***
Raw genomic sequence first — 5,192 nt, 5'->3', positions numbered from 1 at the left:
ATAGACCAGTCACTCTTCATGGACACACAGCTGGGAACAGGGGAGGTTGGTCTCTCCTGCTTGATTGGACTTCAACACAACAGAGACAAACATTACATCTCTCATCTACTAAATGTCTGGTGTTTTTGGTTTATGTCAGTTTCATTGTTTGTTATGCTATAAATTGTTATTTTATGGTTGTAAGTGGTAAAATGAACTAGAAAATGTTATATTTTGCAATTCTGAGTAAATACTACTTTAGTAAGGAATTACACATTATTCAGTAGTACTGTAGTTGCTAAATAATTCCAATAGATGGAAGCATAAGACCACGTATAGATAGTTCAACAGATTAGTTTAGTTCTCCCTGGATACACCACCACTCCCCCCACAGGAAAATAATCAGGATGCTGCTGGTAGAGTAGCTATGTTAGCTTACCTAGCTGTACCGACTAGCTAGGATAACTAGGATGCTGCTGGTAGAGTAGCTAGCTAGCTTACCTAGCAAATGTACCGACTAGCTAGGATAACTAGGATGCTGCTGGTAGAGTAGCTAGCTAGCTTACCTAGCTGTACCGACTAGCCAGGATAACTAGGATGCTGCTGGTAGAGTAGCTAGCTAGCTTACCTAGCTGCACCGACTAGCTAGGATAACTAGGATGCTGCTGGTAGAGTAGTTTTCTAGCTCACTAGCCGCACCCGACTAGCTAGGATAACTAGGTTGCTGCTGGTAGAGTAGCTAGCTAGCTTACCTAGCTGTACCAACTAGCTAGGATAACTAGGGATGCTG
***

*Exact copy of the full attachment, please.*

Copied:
Raw genomic sequence first — 5,192 nt, 5'->3', positions numbered from 1 at the left:
ATAGACCAGTCACTCTTCATGGACACACAGCTGGGAACAGGGGAGGTTGGTCTCTCCTGCTTGATTGGACTTCAACACAACAGAGACAAACATTACATCTCTCATCTACTAAATGTCTGGTGTTTTTGGTTTATGTCAGTTTCATTGTTTGTTATGCTATAAATTGTTATTTTATGGTTGTAAGTGGTAAAATGAACTAGAAAATGTTATATTTTGCAATTCTGAGTAAATACTACTTTAGTAAGGAATTACACATTATTCAGTAGTACTGTAGTTGCTAAATAATTCCAATAGATGGAAGCATAAGACCACGTATAGATAGTTCAACAGATTAGTTTAGTTCTCCCTGGATACACCACCACTCCCCCCACAGGAAAATAATCAGGATGCTGCTGGTAGAGTAGCTATGTTAGCTTACCTAGCTGTACCGACTAGCTAGGATAACTAGGATGCTGCTGGTAGAGTAGCTAGCTAGCTTACCTAGCAAATGTACCGACTAGCTAGGATAACTAGGATGCTGCTGGTAGAGTAGCTAGCTAGCTTACCTAGCTGTACCGACTAGCCAGGATAACTAGGATGCTGCTGGTAGAGTAGCTAGCTAGCTTACCTAGCTGCACCGACTAGCTAGGATAACTAGGATGCTGCTGGTAGAGTAGTTTTCTAGCTCACTAGCCGCACCCGACTAGCTAGGATAACTAGGTTGCTGCTGGTAGAGTAGCTAGCTAGCTTACCTAGCTGTACCAACTAGCTAGGATAACTAGGGATGCTG